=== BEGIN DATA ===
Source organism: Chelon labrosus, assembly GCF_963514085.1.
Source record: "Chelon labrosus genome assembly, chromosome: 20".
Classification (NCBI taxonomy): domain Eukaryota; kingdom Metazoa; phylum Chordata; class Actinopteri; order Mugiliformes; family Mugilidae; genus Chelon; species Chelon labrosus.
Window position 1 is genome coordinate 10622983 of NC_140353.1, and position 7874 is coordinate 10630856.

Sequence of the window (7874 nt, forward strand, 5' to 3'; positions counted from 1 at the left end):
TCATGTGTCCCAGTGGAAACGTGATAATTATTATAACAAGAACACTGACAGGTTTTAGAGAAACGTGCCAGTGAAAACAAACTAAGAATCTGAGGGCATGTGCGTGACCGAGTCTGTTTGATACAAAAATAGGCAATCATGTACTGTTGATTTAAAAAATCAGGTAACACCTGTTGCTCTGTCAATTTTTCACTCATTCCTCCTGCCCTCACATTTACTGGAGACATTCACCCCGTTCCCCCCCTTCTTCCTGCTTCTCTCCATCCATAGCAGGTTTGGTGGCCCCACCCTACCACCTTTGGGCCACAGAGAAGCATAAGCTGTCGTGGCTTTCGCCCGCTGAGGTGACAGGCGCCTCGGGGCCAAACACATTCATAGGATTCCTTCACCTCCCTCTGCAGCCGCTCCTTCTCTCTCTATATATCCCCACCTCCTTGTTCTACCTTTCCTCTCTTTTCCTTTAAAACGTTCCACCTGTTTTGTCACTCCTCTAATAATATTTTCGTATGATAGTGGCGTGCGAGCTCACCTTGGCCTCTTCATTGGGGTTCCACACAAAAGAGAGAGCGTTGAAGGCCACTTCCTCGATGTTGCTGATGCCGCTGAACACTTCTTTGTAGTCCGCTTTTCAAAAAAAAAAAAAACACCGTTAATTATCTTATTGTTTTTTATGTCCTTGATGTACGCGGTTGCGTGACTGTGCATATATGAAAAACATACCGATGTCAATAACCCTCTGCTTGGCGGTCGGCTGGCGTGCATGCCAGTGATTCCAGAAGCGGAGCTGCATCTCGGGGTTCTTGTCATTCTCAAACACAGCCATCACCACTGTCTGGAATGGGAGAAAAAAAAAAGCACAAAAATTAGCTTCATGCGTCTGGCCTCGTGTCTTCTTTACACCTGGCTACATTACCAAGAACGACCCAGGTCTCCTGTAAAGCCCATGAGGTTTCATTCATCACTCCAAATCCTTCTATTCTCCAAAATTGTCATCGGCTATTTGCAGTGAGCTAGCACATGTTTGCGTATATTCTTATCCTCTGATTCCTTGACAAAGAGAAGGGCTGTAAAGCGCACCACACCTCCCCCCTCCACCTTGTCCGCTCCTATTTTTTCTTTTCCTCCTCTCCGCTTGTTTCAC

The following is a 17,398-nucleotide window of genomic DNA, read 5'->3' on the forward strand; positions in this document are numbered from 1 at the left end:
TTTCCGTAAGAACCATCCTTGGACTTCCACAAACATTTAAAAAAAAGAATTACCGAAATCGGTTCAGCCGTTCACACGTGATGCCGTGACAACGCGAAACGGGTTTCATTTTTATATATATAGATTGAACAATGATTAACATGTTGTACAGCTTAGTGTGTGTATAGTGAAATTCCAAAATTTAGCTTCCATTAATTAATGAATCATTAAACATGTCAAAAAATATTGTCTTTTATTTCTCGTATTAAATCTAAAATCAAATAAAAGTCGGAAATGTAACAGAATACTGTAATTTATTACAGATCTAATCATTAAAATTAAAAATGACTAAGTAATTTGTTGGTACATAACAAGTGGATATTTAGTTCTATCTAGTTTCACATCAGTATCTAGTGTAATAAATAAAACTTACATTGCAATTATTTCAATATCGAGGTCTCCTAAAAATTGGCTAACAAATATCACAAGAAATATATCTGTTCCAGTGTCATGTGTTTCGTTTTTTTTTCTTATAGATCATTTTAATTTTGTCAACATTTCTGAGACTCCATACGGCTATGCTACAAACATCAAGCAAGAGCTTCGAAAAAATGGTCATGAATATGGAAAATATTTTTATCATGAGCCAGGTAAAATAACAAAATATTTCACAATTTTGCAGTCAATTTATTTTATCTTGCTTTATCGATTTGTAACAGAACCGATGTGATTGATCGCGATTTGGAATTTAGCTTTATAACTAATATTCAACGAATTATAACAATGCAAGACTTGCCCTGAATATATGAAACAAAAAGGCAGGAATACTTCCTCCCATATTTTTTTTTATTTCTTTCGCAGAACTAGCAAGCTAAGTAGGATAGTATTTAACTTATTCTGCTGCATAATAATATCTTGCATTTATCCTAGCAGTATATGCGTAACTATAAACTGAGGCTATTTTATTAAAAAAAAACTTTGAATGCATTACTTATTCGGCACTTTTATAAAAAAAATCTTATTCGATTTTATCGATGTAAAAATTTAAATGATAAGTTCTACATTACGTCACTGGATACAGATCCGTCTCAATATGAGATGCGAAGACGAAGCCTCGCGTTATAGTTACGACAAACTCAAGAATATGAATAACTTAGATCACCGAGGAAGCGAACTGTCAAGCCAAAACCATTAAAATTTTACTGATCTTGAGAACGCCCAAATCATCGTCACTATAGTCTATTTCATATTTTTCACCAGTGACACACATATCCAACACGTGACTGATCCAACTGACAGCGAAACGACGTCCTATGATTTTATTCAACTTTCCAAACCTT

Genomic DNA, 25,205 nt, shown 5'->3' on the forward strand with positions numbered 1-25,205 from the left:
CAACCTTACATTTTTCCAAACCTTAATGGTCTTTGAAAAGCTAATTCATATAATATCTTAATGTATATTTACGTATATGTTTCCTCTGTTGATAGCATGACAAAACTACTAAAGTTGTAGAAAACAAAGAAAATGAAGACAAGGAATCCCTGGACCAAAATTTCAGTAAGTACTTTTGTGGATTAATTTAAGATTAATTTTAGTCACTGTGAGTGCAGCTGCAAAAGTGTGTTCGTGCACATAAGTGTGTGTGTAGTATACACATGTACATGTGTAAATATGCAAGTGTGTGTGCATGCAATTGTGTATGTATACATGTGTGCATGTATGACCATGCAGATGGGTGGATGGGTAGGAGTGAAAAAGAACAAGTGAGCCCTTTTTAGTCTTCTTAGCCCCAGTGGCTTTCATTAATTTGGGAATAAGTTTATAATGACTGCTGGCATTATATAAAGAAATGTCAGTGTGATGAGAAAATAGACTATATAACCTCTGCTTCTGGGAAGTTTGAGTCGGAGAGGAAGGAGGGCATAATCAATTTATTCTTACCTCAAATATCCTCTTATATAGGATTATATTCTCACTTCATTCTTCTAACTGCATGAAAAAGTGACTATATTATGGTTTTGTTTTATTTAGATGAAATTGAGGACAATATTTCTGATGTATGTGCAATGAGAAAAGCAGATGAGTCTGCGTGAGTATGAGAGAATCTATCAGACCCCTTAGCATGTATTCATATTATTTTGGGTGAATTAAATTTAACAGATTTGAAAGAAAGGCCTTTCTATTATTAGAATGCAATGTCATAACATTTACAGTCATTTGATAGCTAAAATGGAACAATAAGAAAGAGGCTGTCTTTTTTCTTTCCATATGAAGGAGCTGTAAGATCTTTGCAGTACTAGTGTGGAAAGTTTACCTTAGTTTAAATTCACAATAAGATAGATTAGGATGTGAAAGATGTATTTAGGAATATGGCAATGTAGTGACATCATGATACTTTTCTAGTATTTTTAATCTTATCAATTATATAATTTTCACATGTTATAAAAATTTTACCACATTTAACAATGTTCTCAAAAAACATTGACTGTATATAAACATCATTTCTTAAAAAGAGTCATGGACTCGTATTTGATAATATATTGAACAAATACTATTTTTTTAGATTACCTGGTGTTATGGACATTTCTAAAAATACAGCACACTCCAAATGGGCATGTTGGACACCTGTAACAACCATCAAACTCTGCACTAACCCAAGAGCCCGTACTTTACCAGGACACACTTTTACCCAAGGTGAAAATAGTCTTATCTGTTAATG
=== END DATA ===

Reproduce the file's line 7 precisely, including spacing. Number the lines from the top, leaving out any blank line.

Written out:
The following is a 17,398-nucleotide window of genomic DNA, read 5'->3' on the forward strand; positions in this document are numbered from 1 at the left end: